According to the Annals of Internal Medicine, the average person sits for half of their waking hours. They sit at work and then sit at home. And sitting increases the risks of many serious health issues.
But there’s a growing health trend that helps to offset the damage done by long periods of inactivity—standing desks. People are buying standing desks for their home offices and employers are now offering their employees the option to stand while they work. A survey from the Society for Human Resource Management found that standing desks are the fastest-growing benefits trend. In 2013, 13% of employers provided or subsidized standing desks, in 2017, 44%, and in 2019, 60%.
We're going to share some research on the benefits of standing desks, as well as discuss our experiences and the experiences of others during their transition to a standing desk.
The most common benefits that we'll discuss are:
- weight loss
- higher productivity
- reduced rate of diabetes, heart disease, cancer, and early mortality
- more energy
- better mood
- less back pain
According to a study by the Physical Activity and Weight Management Research Center, standing only burns 10% more calories than sitting. Researchers attached 74 people with masks that measured oxygen consumption and followed 3 groups of participants. They found that participants who sat burned 80 calories/hour, those who stood burned 88 calories/hour, and those who walked burned 210 calories/hour.
Burning an additional 8 calories/hour isn’t significant, especially when you factor in that many people who stand at their desks don’t stand all day. If you stood at your desk for half of your workday, and your workday is 8 hours, then 4 hours of standing will burn an additional 32 calories vs. sitting for 8 hours. If you multiply 32 calories by 5 days per week, 44 weeks per year, you'll burn an additional 7,040 calories in one year (just over 2 lbs).
The journal Occupational Medicine explains in a March 2017 publication that a standing desk, “provides an opportunity to increase energy expenditure throughout the working day.” They explain further, "Though modest, accumulation of this small benefit over time could be an important part of the public health strategy to prevent weight gain in desk-bound workers."
The numbers we just discussed are consistent with the experiences of many people who start using standing desks—they often lose a little weight, but not a significant amount. People have more energy when they stand compared to when they sit, and when they have more energy, they tend to be more active. Using a standing desk is just one part of an active lifestyle.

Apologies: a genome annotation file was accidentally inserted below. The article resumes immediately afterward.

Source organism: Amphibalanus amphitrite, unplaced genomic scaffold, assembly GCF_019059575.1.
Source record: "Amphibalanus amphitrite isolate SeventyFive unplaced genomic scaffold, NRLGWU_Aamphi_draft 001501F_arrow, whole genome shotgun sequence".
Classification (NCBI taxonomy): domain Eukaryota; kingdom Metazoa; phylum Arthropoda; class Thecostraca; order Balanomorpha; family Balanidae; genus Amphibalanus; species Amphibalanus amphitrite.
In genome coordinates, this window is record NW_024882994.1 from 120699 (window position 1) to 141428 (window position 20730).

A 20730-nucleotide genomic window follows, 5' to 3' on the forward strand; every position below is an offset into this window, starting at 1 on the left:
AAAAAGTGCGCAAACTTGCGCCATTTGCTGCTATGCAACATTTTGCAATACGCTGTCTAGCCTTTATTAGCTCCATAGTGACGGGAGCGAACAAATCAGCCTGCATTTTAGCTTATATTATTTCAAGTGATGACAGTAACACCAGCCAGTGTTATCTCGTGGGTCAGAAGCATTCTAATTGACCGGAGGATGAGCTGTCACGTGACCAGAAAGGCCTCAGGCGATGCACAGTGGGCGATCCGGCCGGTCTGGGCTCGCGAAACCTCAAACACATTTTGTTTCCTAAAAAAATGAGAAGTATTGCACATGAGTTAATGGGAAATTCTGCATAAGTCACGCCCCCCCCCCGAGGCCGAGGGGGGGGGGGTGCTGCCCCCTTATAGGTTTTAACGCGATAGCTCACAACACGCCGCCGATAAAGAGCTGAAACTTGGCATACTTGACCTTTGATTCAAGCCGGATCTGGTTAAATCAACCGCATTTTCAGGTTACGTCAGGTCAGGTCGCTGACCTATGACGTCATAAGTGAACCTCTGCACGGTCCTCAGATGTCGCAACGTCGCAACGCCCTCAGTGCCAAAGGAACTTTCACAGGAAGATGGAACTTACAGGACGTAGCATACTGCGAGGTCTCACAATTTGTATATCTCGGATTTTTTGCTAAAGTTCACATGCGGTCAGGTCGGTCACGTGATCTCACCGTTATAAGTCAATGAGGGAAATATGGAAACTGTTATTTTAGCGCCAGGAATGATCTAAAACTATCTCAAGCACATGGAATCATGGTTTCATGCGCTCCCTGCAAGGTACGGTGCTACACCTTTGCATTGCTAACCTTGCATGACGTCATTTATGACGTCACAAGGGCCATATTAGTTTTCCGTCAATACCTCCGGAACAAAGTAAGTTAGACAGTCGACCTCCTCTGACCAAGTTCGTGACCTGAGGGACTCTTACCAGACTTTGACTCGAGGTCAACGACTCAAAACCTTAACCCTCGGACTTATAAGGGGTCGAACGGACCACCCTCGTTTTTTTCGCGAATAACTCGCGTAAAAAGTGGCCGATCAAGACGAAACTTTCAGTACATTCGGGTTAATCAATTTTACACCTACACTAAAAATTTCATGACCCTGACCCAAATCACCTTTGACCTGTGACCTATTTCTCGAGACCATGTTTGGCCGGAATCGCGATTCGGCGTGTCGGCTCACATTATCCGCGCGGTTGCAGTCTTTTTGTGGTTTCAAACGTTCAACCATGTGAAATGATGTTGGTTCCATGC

Another factor to consider is that when people stand at their desks, they often do more than just stand. It's common for people to shift, stretch, squat, and dance when they're standing at their desks. They also tend to leave their desks more often.
For those interested in losing weight while working, we recommend using an under-desk treadmill so you can walk while you work, or an under-desk bike. People who use one of these will rotate between walking, standing, and sitting throughout the day, often sitting for tasks that require deep concentration, and walking or standing for tasks that require less focus.
Dan Fois published an experiment in New York Magazine where he stood for 30 days straight. The only time he wasn’t standing was when he slept or used the bathroom. One of the remarkable things that happened was a significant increase in his productivity. “I’ve cut my time-wasting drastically, editing and writing more than in any month I can remember.”
This isn’t an uncommon experience. Many people note that when they add standing to their work routine, they tend to be more productive and spend less time on social media and other unproductive tasks.
Research done on call center workers found a 23% increase in success rates for those who stood during calls compared to those who sat. Researchers also noted a difference in the worker’s comfort, attitude about work, and how they felt about themselves.
Researchers believe this may be because of the increased circulation to the brain, improving mental function. For this reason, many large corporations give standing desks to their employees, including Google and Facebook.
A study from Washington University shows that working while standing encourages creativity and collaboration. At least one reason why is that when people stand, they're more likely to move around and visit coworker's desks than when they're sitting.
Reduced Rates of Diabetes, Heart Disease, Cancer, and Early Mortality
There’s an abundance of research that tells us that sitting for extended periods significantly increases the rates for some of the leading causes of death for people in the United States. Significant research has been published that has found an association between a sedentary lifestyle and higher rates of heart disease (the number one cause of death), cancer (the second), and diabetes (seventh).